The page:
Population forecasts for subcounty areas are used for a wide variety of planning and budgeting purposes. Given the importance of many of these uses, it is essential to investigate which techniques and procedures produce the most accurate forecasts. In this report, we describe several simple trend extrapolation techniques and several averages and composite methods based on those techniques. We evaluate the precision and bias of forecasts derived from these techniques using data from 1970–2005 for subcounty areas in Florida.
As the elderly population of the United States grows in absolute number and as a proportion of total population, accurate projections of that population become increasingly important for sound policy decisions. Cohort component techniques are typically used for state and local projections of the elderly population, but are often outdated or even nonexistent for many local areas. This paper suggests an altemative approach, based on Medicare data and simple projection techniques.
Population projections are widely used in both the public and private sectors for planning, budgeting, and analysis. For these purposes, projections are often needed for small areas such as census tracts, zip code areas or traffic analysis zones. Population size, growth constraints, shifting boundaries, and data availability create special problems for small-area projections, however, and very little is known about their forecasting performance.
The base period of a population forecast is the time period from which historical data are collected for the purpose of forecasting future population values. The length of the base period is one of the fundamental decisions made in preparing population forecasts, yet very few studies have investigated the effects of this decision on population forecast errors. In this article the relationship between the length of the base period and population forecast errors is analyzed, using three simple forecasting techniques and data from 1900 to 1980 for states in the United States.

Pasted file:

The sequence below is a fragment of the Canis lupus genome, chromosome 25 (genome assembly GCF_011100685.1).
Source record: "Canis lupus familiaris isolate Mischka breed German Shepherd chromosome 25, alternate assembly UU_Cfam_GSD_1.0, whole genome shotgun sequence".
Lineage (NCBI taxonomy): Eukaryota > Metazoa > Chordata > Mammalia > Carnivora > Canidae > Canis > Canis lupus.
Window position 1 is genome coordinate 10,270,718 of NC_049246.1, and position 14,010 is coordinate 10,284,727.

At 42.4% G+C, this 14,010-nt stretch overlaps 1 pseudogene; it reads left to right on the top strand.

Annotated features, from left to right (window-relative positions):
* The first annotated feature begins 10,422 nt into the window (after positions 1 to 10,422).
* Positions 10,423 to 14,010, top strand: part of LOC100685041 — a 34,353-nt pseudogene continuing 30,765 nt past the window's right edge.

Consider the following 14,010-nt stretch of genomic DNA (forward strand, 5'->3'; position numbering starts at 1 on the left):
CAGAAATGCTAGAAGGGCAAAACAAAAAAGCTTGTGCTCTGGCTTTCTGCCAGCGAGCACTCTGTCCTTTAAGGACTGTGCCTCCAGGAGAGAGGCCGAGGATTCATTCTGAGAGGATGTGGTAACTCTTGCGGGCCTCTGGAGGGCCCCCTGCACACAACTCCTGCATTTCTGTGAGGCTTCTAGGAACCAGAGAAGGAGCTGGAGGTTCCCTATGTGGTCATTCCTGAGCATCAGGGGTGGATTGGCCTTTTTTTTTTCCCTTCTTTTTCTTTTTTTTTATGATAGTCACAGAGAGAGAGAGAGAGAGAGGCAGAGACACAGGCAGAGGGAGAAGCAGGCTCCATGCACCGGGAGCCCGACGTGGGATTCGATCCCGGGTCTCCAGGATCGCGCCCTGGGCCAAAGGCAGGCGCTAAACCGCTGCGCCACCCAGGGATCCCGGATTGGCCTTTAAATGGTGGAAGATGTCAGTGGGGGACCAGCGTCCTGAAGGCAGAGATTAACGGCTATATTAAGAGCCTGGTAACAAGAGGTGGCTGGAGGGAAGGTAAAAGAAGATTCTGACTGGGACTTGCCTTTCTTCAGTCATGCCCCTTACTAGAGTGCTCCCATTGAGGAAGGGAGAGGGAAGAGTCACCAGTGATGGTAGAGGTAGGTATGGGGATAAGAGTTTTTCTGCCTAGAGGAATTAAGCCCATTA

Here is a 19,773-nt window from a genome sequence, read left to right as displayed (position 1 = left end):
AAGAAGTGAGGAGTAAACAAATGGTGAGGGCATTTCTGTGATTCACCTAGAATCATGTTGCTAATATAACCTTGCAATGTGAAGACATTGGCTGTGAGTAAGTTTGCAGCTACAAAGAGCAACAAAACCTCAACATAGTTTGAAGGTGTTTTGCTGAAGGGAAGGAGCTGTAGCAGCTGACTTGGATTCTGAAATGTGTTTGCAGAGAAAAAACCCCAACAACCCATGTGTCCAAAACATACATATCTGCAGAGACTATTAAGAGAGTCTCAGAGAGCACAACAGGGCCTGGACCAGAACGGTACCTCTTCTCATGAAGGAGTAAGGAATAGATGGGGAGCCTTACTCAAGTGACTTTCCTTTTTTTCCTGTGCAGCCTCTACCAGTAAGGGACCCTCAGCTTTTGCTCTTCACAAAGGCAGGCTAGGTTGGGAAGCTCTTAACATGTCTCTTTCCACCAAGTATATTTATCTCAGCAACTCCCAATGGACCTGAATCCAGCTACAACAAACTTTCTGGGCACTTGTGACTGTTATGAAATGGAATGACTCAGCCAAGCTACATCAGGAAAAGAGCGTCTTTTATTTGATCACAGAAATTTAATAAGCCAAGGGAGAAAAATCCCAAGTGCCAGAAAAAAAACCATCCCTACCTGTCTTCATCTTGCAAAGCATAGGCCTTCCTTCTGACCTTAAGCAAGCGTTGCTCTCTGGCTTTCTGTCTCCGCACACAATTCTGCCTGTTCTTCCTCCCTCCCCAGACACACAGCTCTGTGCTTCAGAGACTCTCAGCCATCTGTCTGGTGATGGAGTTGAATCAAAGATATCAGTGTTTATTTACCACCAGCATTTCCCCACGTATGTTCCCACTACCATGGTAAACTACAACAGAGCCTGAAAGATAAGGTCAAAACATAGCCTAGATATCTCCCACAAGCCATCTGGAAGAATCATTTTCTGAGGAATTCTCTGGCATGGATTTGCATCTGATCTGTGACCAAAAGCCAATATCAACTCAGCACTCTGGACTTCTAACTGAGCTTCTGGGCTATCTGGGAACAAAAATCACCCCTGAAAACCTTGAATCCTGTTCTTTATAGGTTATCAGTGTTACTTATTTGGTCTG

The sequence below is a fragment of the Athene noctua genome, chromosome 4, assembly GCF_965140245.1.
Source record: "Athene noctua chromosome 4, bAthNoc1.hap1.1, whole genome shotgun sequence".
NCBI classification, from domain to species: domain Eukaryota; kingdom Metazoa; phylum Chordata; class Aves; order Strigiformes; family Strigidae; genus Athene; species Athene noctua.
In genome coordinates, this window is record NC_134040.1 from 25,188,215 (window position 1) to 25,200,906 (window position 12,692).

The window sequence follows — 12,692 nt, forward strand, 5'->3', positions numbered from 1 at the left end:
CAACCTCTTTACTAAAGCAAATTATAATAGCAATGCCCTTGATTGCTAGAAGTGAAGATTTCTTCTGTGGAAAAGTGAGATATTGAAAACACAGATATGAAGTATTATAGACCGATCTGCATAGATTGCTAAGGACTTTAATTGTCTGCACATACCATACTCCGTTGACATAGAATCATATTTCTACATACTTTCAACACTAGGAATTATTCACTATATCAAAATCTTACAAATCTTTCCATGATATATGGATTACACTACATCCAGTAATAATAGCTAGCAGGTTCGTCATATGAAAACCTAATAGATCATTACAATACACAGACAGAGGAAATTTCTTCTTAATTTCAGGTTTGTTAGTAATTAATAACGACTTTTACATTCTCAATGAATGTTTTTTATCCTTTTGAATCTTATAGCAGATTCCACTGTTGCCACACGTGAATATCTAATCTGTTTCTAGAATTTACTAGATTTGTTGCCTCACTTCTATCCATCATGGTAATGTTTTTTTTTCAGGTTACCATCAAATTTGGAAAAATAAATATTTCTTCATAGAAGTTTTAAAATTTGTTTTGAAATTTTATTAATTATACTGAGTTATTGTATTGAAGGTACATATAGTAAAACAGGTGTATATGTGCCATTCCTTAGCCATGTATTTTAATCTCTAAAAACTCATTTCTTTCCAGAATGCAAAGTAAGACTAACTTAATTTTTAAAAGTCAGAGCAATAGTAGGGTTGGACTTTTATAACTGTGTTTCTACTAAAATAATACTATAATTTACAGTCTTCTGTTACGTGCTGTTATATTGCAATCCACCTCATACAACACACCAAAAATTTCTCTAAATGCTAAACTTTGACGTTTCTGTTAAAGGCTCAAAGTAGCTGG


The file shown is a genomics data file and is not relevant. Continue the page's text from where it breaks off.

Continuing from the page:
Most population statistics for states, counties, and cities refer to permanent residents, or persons who spend most of their time in an area. At certain times, however, many states and local areas have large numbers of temporary residents who exert a significant impact on the area's economy, physical environment, and quality of life. Typically, very little is known about the number, timing, and characteristics of these residents.
This article deals with the forecast accuracy and bias of population projections for 2,971 counties in the United States. It uses three different population projection techniques and data from 1950, 1960,1970, and 1980 to make two sets of 10-year projections and one set of 20-year projections. These projections are compared with census counts to determine forecast errors. The size, direction, and distribution of forecast errors are analyzed by size of place, rate of growth, and length of projection horizon.
The housing unit (HU) method is used by public and private agencies throughout the United States to make local population estimates. This article describes many of the different types of data and techniques that can be used in applying the HU method, and it discusses the strengths and weaknesses of each. Empirical evidence from four different states is provided, comparing the accuracy of HU population estimates with the accuracy of other commonly used estimation techniques. Several conclusions are drawn regarding the usefulness of the HU method for local population estimation.
The housing unit (HU) method is often characterized as inferior to other methods for estimating the population of states and local areas. We believe this characterization must be challenged. In this article we evaluate population estimates produced by the housing unit method and by three other commonly used methods: component 11, ratio correlation, and administrative records.
State populations in the United States are characterized by large differences in current growth rates and historical growth trends. What demographic factors account for these differences? Population growth has only three components: births, deaths, and migration. In this study, we estimated the contributions of births, deaths, and migration to changes in population size between 1950 and 1980 for the 48 contiguous states in the United States.
Many different techniques can be used for making population projections. Most fall into four general categories: trend extrapolation, ratio extrapolation, cohort-component and structural. Techniques within these categories differ considerably in terms of their complexity and sophistication. A common perception among producers (and users) of population projections is that complex and/or sophisticated techniques produce more accurate forecasts than simple and/or naive techniques.